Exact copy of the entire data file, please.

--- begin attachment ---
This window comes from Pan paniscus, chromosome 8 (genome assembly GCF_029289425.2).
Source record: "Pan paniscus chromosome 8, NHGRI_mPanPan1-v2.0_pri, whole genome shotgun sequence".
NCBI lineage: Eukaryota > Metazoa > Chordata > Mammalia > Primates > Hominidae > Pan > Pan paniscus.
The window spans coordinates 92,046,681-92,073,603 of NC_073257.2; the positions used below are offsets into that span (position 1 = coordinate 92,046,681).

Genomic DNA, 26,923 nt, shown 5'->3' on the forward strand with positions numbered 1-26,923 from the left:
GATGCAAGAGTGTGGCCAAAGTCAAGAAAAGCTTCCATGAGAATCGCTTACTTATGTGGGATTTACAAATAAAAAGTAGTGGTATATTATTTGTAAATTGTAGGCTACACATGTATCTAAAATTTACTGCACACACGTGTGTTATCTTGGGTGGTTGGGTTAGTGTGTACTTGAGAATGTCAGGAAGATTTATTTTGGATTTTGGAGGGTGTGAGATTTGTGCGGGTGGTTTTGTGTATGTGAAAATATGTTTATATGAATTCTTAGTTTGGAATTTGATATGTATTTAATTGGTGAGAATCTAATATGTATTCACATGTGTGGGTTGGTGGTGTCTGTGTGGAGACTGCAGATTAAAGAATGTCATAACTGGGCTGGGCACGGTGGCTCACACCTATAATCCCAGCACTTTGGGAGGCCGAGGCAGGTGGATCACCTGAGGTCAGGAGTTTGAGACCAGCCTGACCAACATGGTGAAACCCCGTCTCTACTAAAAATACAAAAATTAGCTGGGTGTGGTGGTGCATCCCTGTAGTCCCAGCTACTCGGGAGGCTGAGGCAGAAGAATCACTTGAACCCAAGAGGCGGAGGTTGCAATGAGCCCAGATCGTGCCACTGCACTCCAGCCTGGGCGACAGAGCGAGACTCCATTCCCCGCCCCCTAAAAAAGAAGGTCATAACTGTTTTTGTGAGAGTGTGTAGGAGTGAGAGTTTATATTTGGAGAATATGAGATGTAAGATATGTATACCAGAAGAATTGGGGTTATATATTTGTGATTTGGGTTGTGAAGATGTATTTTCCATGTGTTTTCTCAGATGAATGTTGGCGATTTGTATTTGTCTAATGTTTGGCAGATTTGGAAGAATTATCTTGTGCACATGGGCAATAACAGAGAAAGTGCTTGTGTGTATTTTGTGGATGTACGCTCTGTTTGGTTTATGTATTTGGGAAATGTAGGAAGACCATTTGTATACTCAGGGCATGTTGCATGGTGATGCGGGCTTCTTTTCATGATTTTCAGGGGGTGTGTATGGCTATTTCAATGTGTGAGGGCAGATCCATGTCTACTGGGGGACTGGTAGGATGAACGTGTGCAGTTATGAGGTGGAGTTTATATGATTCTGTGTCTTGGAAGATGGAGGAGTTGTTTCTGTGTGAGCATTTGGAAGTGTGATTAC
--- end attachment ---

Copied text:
This window comes from Pan paniscus, chromosome 8 (genome assembly GCF_029289425.2).
Source record: "Pan paniscus chromosome 8, NHGRI_mPanPan1-v2.0_pri, whole genome shotgun sequence".
NCBI lineage: Eukaryota > Metazoa > Chordata > Mammalia > Primates > Hominidae > Pan > Pan paniscus.
The window spans coordinates 92,046,681-92,073,603 of NC_073257.2; the positions used below are offsets into that span (position 1 = coordinate 92,046,681).

Genomic DNA, 26,923 nt, shown 5'->3' on the forward strand with positions numbered 1-26,923 from the left:
GATGCAAGAGTGTGGCCAAAGTCAAGAAAAGCTTCCATGAGAATCGCTTACTTATGTGGGATTTACAAATAAAAAGTAGTGGTATATTATTTGTAAATTGTAGGCTACACATGTATCTAAAATTTACTGCACACACGTGTGTTATCTTGGGTGGTTGGGTTAGTGTGTACTTGAGAATGTCAGGAAGATTTATTTTGGATTTTGGAGGGTGTGAGATTTGTGCGGGTGGTTTTGTGTATGTGAAAATATGTTTATATGAATTCTTAGTTTGGAATTTGATATGTATTTAATTGGTGAGAATCTAATATGTATTCACATGTGTGGGTTGGTGGTGTCTGTGTGGAGACTGCAGATTAAAGAATGTCATAACTGGGCTGGGCACGGTGGCTCACACCTATAATCCCAGCACTTTGGGAGGCCGAGGCAGGTGGATCACCTGAGGTCAGGAGTTTGAGACCAGCCTGACCAACATGGTGAAACCCCGTCTCTACTAAAAATACAAAAATTAGCTGGGTGTGGTGGTGCATCCCTGTAGTCCCAGCTACTCGGGAGGCTGAGGCAGAAGAATCACTTGAACCCAAGAGGCGGAGGTTGCAATGAGCCCAGATCGTGCCACTGCACTCCAGCCTGGGCGACAGAGCGAGACTCCATTCCCCGCCCCCTAAAAAAGAAGGTCATAACTGTTTTTGTGAGAGTGTGTAGGAGTGAGAGTTTATATTTGGAGAATATGAGATGTAAGATATGTATACCAGAAGAATTGGGGTTATATATTTGTGATTTGGGTTGTGAAGATGTATTTTCCATGTGTTTTCTCAGATGAATGTTGGCGATTTGTATTTGTCTAATGTTTGGCAGATTTGGAAGAATTATCTTGTGCACATGGGCAATAACAGAGAAAGTGCTTGTGTGTATTTTGTGGATGTACGCTCTGTTTGGTTTATGTATTTGGGAAATGTAGGAAGACCATTTGTATACTCAGGGCATGTTGCATGGTGATGCGGGCTTCTTTTCATGATTTTCAGGGGGTGTGTATGGCTATTTCAATGTGTGAGGGCAGATCCATGTCTACTGGGGGACTGGTAGGATGAACGTGTGCAGTTATGAGGTGGAGTTTATATGATTCTGTGTCTTGGAAGATGGAGGAGTTGTTTCTGTGTGAGCATTTGGAAGTGTGATTAC